A painting of a Green Mountain Boy flying an F-16 over the Manhattan skyline on Sept. 11, 2001, hangs just outside the office of Col. David Shevchik. Inside a long table and chairs repose, ready for meetings. A desk dominates the corner, prepared for the commander to get to work.
On Wednesday, Feb. 5, Shevchik, Commander of the 158th Fighter Wing, welcomed The Other Paper into his office, where he caught up on his new post, the guard’s mission and questions about F-35 noise.
Commanding the Wing
It’s been roughly a month since Shevchik took the reins as commander of the 158th fighter wing, and his days have been full.
Shevchik, the Vermont Air National Guard’s 19th commander, is its first to simultaneously lead the organization and pilot the new F-35 fighter jet.
Balancing time between the two roles isn’t an issue, Shevchik said. He spends a few days each week flying and in the command office and says the two roles go hand-in-hand.
“Part of being the commander ... my responsibility is also to know what my team’s going through,” Shevchik said. Flying allows him to be on the flight line and see what the maintainers are working on or what it’s like to be in the elements.
Plus, he said, it keeps him current on flight tactics and the needs of the team.
“When I come back and kind of sit in this seat and work with my team here [in the office] it helps me understand and know the context and perspective of what my team needs,” Shevchik said.
And Shevchik’s training means he could deploy on active combat missions with his fellow Green Mountain Boys.
“Normally at a certain level of command, you don’t always go on all the combat deployments,” he said. “I’m definitely eligible to deploy and certainly willing, that’s my job.”
In that case, Vermont operations would be managed by the vice commander of the wing, Shevchik said.
Path to the Guard
While Shevchik is new to the commandership he isn’t new to the Guard. Born in Springfield and raised in Essex, Shevchik says he has early memories of the Guard and its planes.
“As a child, I was aware of the guard being here and the jets and flying,” He said. “That piqued my interest.”
So greatly did it interest him that he later attended the Air Force Academy in Colorado and served an active duty role for the subsequent decade. Shevchik moved back to Vermont in 2007, where he joined the Vermont Air National Guard and has served ever since.
“It’s been absolutely fantastic for my family, and I love the organization,” he said, adding that knowing the members of the wing helps him as its leader.
As commander, his goal is to aid the Wing in becoming a “mission-ready” F-35 squadron. Thus far the Guard has 10 of its 20 fighter jets and about half of its pilots are trained, Shevchik said.
“The team is good about sharing access to the jets so that’s been great,” he said. “Everyone’s excited for the future, collectively, to kind of forge ahead and be a mission-ready F-35 fighter wing.”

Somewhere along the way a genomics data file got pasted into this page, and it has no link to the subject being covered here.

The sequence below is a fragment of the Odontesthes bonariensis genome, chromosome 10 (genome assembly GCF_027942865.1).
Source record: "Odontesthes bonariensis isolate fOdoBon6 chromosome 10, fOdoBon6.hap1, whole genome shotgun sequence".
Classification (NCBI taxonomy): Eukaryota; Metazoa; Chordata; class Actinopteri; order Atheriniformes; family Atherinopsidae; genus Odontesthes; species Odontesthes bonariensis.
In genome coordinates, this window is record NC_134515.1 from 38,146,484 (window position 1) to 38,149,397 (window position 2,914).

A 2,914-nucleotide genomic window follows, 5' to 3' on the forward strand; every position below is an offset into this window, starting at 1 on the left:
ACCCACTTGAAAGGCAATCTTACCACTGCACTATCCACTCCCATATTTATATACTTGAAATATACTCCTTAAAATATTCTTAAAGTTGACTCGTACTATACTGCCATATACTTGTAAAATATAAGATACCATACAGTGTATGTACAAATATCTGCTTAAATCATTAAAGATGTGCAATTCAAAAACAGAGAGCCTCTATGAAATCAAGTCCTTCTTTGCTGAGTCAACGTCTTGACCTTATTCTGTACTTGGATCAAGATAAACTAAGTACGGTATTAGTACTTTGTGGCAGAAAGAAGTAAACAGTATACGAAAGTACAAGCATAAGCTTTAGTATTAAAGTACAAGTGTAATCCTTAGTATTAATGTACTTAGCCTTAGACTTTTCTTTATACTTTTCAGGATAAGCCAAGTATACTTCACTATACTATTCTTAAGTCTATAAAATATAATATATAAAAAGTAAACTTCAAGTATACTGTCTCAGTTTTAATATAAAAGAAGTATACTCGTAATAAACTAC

To achieve that status, the Wing will have to work and train diligently over the course of the next year and a half, Shevchik said.
“It’s basically focusing on our training to make sure that … we are a premier ready fighter wing. Because that’s what the nation and the state expects us to be,” he said. “That’s definitely a challenge, but a responsibility that I think we all have. The team knows it, they’re focused, they enjoy it.”
Shevchik says his personal goals as wing commander align with becoming mission ready.
“My personal goals are really to just help make the team better,” he said. “The team makes me better on a daily basis.”
And he hopes to continue the Wing’s legacy as “stewards of the community.”
“Community engagement is very important to me. That’s one of our goals and focus areas, is to grow community outreach and community engagement,” Shevchik said.
Shevchik recently spoke with Winooski Mayor Kristine Lott and said he has an April meeting set up with her and the Winooski city staff. Shevchik added he looks to speak with the South Burlington City Council soon.
“I definitely want to continue to have a healthy dialogue and share information and continue the collaborative community relationship and partnership that we’ve had,” he said. “We’re citizens of the community here too.”
And though commanding the wing is no small task, Shevchik says he is still finding time to do the things he loves like spending time with his family.
“I have a wonderful family. I’m married to a beautiful wife of 16 years. And have two boys 13 and 10,” he said. “They keep us very active.”
Among their favorite hobbies are skiing, hiking and swimming, he said.
Outside the command offices, the din of construction could be heard as workers continued projects to help the guard with its new mission.
“I want the community and the state to know that we’re a very proud organization, we have a talented team of professionals here,” Shevchik said. “We have a very exciting future ahead of us and one that I think we’re very proud of one that the community is hopefully proud of.”